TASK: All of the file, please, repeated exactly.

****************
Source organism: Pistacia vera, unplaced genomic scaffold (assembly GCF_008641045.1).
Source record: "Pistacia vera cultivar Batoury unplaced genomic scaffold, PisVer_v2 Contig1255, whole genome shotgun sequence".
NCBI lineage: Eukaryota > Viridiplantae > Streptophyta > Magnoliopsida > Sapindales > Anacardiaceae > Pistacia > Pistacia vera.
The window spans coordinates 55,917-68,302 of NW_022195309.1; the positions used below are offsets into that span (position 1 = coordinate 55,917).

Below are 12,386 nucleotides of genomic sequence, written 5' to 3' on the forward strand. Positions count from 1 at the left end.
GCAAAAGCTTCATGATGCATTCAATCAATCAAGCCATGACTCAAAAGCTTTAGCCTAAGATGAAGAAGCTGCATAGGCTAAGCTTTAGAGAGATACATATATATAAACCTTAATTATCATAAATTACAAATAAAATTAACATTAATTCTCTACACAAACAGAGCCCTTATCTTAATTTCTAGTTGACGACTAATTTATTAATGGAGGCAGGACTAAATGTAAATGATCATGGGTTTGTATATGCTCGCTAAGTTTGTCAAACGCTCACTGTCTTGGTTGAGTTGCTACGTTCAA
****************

Source organism: Pistacia vera, unplaced genomic scaffold (assembly GCF_008641045.1).
Source record: "Pistacia vera cultivar Batoury unplaced genomic scaffold, PisVer_v2 Contig1255, whole genome shotgun sequence".
NCBI lineage: Eukaryota > Viridiplantae > Streptophyta > Magnoliopsida > Sapindales > Anacardiaceae > Pistacia > Pistacia vera.
The window spans coordinates 55,917-68,302 of NW_022195309.1; the positions used below are offsets into that span (position 1 = coordinate 55,917).

Below are 12,386 nucleotides of genomic sequence, written 5' to 3' on the forward strand. Positions count from 1 at the left end.
GCAAAAGCTTCATGATGCATTCAATCAATCAAGCCATGACTCAAAAGCTTTAGCCTAAGATGAAGAAGCTGCATAGGCTAAGCTTTAGAGAGATACATATATATAAACCTTAATTATCATAAATTACAAATAAAATTAACATTAATTCTCTACACAAACAGAGCCCTTATCTTAATTTCTAGTTGACGACTAATTTATTAATGGAGGCAGGACTAAATGTAAATGATCATGGGTTTGTATATGCTCGCTAAGTTTGTCAAACGCTCACTGTCTTGGTTGAGTTGCTACGTTCAA